Leading Anti-Money Laundering expert Gary Hughes was interviewed by Thomson Reuters for their Regulatory Intelligence publication, about the Reserve Bank of New Zealand announcement it had commenced a court claim against TSB Bank.
- the first time the RBNZ has ever taken a bank to court
- the first claim by the RBNZ seeking a civil pecuniary penalty under the AML/CFT Act
- at the same time it announced the claim had begun, the RBNZ said the parties had already negotiated an agreed statement of facts
- case is therefore likely to proceed to a settlement which will ask the Court to impose an agreed level of penalty
- this court action comes upon the back of recent criticism of the RBNZ by the global body FATF.
Read the full article by journalist Nathan Lynch below, or for a downloadable PDF click here
New Zealand AML regulator likely to reach ‘agreed settlement’ with TSB Bank in latest civil claim
“We are disappointed that TSB did not respond sufficiently to our initial formal warning. We are now obliged to take this High Court procedure,” said Geoff Bascand, deputy governor and general manager of financial stability.
“It is not alleged that TSB was involved in money laundering or the financing of terrorism.”
Continuing remediation program
TSB said it was “continuing to actively remediate the issues identified by the Reserve Bank” and is providing regular updates to the AML/CFT supervisory agency on its progress. The bank has set aside a provision for a “prospective liability” but a TSB spokesperson said the size of the provision was confidential.
Barrister Gary Hughes, of Akarana Chambers, said the case had been foreshadowed since July 2020 when TSB included a provision in its annual accounts for a potential liability.
“The underlying issues seem to hark back to when the RBNZ issued a formal warning five years ago. I doubt it will have long to run in the court system. If they have already filed an agreed statement of facts with the court they are some way down the path towards settling it,” Hughes said.
“In this situation you would expect negotiations are continuing as to what size the ultimate penalty should be. The concluded AML court cases to date have seen a wide range of outcomes, from NZ$5.3m down to $356,000, which shows just how much this is a case-specific matter. None of those earlier cases have been against a bank. Several were undefended, and so ended up as a very one-dimensional hearing.”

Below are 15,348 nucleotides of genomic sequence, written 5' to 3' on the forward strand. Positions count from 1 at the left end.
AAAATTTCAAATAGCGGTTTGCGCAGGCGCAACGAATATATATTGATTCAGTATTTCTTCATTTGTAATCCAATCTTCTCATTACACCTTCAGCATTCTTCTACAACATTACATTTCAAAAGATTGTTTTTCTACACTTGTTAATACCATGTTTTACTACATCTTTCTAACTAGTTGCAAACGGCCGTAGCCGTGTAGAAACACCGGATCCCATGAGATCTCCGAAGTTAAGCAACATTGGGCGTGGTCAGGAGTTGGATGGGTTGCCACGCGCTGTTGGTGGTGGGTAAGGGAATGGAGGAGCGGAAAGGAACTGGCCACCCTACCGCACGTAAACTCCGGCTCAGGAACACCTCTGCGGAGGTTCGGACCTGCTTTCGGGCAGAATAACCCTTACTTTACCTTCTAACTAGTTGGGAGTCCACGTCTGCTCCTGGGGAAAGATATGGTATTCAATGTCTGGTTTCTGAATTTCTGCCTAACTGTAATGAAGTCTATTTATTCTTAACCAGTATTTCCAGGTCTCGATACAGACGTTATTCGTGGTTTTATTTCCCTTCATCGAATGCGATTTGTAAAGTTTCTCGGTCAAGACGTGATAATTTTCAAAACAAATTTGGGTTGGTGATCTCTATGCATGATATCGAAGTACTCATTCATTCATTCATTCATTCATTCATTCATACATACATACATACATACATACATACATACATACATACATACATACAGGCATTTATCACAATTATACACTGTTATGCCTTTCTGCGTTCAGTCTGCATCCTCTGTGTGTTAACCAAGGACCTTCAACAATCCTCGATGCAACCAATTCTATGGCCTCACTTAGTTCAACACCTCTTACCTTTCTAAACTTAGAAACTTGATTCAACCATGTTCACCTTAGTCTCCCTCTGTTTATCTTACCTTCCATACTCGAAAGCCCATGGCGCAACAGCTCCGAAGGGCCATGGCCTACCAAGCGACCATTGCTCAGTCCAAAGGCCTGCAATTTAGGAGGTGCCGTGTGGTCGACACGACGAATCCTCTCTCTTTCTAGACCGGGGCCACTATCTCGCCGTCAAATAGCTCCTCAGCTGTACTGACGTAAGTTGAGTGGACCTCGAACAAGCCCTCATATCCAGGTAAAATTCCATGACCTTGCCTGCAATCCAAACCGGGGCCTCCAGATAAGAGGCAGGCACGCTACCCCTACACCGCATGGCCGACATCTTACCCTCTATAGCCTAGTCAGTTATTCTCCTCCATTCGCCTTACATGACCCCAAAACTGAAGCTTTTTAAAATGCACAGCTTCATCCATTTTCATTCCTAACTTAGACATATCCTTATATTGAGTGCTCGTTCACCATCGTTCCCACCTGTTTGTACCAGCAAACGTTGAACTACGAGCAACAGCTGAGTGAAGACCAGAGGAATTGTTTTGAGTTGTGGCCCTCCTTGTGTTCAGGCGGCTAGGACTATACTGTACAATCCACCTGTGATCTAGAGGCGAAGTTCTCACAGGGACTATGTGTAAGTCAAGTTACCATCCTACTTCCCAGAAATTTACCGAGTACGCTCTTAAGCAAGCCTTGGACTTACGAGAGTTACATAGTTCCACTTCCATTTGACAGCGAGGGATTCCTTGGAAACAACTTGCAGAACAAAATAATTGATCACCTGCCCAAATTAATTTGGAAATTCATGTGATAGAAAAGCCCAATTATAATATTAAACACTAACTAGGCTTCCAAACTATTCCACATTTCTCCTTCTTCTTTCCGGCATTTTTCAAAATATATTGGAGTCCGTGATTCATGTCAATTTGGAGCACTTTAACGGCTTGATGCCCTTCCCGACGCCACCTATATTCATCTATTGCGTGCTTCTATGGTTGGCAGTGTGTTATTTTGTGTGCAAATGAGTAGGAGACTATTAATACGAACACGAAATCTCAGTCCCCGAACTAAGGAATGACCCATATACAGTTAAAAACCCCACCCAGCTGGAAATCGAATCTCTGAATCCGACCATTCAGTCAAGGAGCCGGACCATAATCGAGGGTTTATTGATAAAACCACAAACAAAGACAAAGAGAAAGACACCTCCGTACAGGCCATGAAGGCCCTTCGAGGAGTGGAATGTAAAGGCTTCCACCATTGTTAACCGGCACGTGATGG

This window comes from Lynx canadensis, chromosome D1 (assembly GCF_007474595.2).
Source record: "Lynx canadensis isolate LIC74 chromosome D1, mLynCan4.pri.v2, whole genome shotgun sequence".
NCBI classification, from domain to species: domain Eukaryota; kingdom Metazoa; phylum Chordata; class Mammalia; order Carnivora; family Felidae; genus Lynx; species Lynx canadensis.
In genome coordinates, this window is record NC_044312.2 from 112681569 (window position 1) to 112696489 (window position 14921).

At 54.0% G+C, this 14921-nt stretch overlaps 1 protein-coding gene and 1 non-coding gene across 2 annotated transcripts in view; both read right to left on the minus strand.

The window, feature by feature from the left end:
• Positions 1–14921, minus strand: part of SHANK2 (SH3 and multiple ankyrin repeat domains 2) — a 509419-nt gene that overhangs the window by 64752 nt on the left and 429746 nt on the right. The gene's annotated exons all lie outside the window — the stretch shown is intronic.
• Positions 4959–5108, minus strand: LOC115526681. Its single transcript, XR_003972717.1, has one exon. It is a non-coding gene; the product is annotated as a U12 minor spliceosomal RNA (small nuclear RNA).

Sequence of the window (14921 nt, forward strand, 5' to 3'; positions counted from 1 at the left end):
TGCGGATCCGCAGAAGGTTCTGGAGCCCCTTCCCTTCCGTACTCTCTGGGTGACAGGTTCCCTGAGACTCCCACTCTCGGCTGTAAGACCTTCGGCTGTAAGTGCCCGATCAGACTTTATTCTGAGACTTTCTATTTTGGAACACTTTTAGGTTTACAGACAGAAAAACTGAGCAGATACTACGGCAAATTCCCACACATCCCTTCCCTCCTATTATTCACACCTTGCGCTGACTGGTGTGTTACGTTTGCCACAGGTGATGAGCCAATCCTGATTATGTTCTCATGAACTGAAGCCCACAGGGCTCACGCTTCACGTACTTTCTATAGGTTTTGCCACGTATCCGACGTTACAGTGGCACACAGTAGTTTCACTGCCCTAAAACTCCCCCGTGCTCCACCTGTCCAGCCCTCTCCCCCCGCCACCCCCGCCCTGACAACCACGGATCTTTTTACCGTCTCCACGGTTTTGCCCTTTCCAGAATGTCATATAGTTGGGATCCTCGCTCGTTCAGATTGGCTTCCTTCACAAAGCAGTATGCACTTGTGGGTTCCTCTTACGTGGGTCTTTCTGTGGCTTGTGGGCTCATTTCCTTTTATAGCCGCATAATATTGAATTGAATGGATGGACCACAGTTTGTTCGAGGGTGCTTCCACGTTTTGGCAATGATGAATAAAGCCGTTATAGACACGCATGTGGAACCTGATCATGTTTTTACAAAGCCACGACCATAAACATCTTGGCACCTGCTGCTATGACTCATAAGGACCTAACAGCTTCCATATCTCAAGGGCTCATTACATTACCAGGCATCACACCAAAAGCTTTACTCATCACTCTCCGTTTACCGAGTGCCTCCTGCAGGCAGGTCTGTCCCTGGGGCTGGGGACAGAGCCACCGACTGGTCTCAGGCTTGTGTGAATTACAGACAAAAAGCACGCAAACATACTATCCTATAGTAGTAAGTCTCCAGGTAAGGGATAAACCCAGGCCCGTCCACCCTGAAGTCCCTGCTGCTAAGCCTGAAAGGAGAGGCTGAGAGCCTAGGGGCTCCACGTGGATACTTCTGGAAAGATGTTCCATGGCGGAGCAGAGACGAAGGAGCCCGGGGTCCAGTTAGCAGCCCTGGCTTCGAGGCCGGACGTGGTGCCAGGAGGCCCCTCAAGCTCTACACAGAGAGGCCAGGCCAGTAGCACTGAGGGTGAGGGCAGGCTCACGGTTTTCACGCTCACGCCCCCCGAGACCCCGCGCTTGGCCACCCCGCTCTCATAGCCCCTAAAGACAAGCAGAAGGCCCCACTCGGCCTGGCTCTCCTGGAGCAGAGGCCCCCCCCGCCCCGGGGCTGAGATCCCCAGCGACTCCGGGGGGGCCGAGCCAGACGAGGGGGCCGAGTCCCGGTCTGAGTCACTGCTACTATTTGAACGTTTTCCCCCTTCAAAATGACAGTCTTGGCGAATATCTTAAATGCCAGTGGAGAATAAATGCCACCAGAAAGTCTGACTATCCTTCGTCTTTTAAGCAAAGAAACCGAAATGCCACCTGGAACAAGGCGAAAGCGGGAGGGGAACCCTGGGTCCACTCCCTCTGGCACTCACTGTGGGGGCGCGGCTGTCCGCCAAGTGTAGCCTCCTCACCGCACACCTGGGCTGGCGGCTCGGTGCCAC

The RBNZ said TSB had “acknowledged liability” in the case. The two parties have also filed an agreed statement of facts with the High Court.
“Unless something goes right off the rails during negotiations, it appears this case will go forward in due course by agreed statement of facts and — more than likely — an agreed penalty for the High Court to confirm.”
In 2016 TSB received a formal warning from the central bank for basic breaches of with the AML/CFT Act. The bank lacked effective procedures, policies and controls for monitoring and managing compliance with its AML/CFT program, the RBNZ said. It had failed to review and maintain an AML/CFT program. The bank also failed to conduct a risk assessment in respect of its real estate operations. TSB’s risk assessment also overlooked the country risk profile associated with some of the jurisdictions in which it provides services.
“As this matter is now before the High Court, the Reserve Bank will not be making any further comment until the matter is determined,” the RBNZ said.
A recent review by the Financial Action Task Force criticised the RBNZ for failing to take appropriate enforcement action in cases of serious non-compliance. In response to the criticism, the RBNZ has been ramping up its financial crime compliance enforcement presence. The AML supervisor for banks is investigating TSB Bank and another institution for failures in their risk assessments and compliance programs. The regulator is also working with eight banks that have filed late transaction reports, amid a heightened enforcement climate on both sides of the Tasman.
The RBNZ has been something of a laggard in enforcement. Out of New Zealand’s three AML/CFT supervisors, “the Department of Internal Affairs has far and away been the most active in court proceedings to date,” said Hughes, who is an expert in financial crime and misconduct law.
John Kelly, TSB chairman, said in a written statement that the bank acknowledged it needed to address some areas of its AML/CFT compliance.
“A significant program of work has been in place for some time to achieve this. We are committed to cooperating with the Reserve Bank to ensure we make improvements to address these issues, many of which had been self-identified by TSB,” Kelly said.
Resolute response needed
Hughes said the case highlighted the need to take resolute action in response to a formal warning from the regulator.
“Once you’re in the system with a warning, there won’t often be a second warning,” he said.
TSB is a community-owned bank headquartered in New Plymouth, in the Taranaki region on the North Island of New Zealand.